People on a dike promenade.

Sea rescue cruiser "Bremen" - Motor ship

The "Bremen" was a rescue cruiser of the German Society for the Rescue of Shipwrecked (DGzRS).

The "Bremen" was a decommissioned distress cruiser of the Deutsche Gesellschaft zur Rettung Schiffbrüchiger (DGzRS), which today lies as a monument and museum ship in Bremen Vegesack. Its berth is in direct view of the Lürssen shipyard, where the ship was built in 1931 under the name "Konsul Kleyenstüber" as one of the largest motor rescue boats of its time. About thirty years later, the conversion to the very first rescue cruiser in the world also took place here. Absolute novelties at that time were the double-walled outer skin, which makes the ship practically unsinkable, the ability to self-right and the stern hull, on which a small daughter boat was carried. These are all standards on today's distress cruisers. The "Bremen" is thus regarded as a prototype for this type of construction. The ship was in its active time Germany far at the coasts of North Sea and Baltic Sea in the employment. It was stationed in Bremerhaven from November 1953 to March 1960. In 2013 the "Bremen" was placed under monumental protection due to its great importance in the history of shipping. Since 2014, Bremerhaven has been a regular guest again.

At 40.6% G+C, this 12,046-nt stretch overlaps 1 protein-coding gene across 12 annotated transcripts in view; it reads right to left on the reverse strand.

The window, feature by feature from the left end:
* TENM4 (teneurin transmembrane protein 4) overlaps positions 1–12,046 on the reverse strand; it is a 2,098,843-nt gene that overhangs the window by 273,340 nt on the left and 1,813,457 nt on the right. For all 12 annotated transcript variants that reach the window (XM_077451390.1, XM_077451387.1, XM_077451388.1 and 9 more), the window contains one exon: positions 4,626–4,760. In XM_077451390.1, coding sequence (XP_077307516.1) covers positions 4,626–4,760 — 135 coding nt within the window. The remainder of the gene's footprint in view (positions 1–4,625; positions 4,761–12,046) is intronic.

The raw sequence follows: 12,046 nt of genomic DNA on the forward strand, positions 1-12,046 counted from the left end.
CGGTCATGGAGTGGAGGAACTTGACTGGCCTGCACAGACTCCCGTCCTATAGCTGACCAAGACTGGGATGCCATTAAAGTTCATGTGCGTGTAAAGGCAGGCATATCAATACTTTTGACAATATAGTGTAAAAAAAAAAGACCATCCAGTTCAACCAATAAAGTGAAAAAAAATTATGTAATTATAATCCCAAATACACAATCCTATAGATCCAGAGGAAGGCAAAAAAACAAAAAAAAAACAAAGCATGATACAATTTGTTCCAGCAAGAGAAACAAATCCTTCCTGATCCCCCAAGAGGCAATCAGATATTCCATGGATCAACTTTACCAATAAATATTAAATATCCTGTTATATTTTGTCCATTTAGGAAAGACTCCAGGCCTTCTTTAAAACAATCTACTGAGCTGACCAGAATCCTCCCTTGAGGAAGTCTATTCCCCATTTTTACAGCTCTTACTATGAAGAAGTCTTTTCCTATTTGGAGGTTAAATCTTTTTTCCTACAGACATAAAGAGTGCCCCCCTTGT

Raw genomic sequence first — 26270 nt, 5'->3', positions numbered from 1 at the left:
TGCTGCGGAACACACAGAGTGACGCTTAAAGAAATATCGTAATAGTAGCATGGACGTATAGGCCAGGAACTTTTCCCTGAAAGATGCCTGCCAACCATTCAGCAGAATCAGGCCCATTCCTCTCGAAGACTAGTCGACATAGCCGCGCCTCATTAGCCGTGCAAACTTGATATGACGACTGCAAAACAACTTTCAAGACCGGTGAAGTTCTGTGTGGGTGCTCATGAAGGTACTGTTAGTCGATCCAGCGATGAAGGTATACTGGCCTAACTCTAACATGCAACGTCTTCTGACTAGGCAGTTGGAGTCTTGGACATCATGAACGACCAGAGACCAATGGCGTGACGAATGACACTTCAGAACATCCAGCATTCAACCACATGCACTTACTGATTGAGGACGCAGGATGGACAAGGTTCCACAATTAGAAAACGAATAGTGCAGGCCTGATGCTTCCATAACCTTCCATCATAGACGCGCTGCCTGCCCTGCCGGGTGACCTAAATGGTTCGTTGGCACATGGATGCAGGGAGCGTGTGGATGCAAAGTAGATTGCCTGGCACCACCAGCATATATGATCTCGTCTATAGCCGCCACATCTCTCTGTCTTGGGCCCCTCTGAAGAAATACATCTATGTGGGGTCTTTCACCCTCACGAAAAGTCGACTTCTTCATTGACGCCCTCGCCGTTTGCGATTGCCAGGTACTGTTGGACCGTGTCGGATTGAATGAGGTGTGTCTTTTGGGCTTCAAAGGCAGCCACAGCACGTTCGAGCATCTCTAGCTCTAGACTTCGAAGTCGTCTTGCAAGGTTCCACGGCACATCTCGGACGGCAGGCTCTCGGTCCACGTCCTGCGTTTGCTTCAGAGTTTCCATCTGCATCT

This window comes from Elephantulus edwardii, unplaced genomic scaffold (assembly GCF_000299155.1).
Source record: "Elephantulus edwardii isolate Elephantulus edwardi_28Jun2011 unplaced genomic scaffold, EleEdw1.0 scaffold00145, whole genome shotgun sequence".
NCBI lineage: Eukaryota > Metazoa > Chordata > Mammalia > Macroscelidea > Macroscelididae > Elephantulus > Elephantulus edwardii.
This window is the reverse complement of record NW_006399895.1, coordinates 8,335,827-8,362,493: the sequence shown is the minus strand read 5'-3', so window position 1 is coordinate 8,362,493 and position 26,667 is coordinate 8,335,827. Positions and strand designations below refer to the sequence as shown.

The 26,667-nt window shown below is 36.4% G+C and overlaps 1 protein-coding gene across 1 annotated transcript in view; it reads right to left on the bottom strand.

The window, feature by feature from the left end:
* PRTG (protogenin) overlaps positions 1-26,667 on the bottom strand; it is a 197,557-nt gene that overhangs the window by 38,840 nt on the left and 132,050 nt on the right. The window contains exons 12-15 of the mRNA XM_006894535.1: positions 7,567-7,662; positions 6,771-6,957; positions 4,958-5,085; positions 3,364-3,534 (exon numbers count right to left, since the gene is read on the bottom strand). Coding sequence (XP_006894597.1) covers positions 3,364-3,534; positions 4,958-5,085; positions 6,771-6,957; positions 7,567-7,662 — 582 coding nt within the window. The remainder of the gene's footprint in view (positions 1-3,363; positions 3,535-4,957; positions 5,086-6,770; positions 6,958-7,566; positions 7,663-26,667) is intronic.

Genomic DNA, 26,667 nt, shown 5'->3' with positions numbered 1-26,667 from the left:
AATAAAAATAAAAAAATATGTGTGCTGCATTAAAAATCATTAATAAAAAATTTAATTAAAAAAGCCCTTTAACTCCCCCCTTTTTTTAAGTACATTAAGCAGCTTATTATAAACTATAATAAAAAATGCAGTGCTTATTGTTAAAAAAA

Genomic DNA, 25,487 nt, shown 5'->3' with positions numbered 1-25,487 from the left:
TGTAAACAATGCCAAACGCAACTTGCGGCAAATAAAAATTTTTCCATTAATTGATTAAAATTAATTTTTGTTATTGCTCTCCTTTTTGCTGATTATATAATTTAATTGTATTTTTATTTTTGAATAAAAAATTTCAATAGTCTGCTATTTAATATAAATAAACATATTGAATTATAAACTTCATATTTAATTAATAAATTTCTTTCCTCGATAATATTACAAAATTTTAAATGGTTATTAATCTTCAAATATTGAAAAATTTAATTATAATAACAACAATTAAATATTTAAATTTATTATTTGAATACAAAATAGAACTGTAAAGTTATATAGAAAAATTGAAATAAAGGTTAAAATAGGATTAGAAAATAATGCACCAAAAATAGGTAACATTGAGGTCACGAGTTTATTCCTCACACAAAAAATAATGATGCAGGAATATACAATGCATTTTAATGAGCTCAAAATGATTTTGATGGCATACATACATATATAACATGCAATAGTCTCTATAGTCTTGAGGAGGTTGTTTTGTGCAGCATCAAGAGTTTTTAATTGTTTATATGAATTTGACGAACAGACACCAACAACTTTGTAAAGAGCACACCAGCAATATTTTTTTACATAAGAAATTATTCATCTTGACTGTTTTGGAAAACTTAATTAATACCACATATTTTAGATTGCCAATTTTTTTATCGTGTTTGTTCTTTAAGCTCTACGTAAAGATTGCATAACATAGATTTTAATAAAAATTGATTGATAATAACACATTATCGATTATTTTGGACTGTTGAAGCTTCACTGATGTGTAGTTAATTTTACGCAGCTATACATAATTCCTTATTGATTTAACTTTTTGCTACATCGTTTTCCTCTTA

Type: Sea rescue cruiser / Monument and museum ship
Owner: Hafenmuseum Speicher XI in Bremen
Home port: Bremen-Vegesack
Nation: GER
Length: 17.5 m
Width: 4,5 m
Draught: max. 1.7 m
Crew: 4

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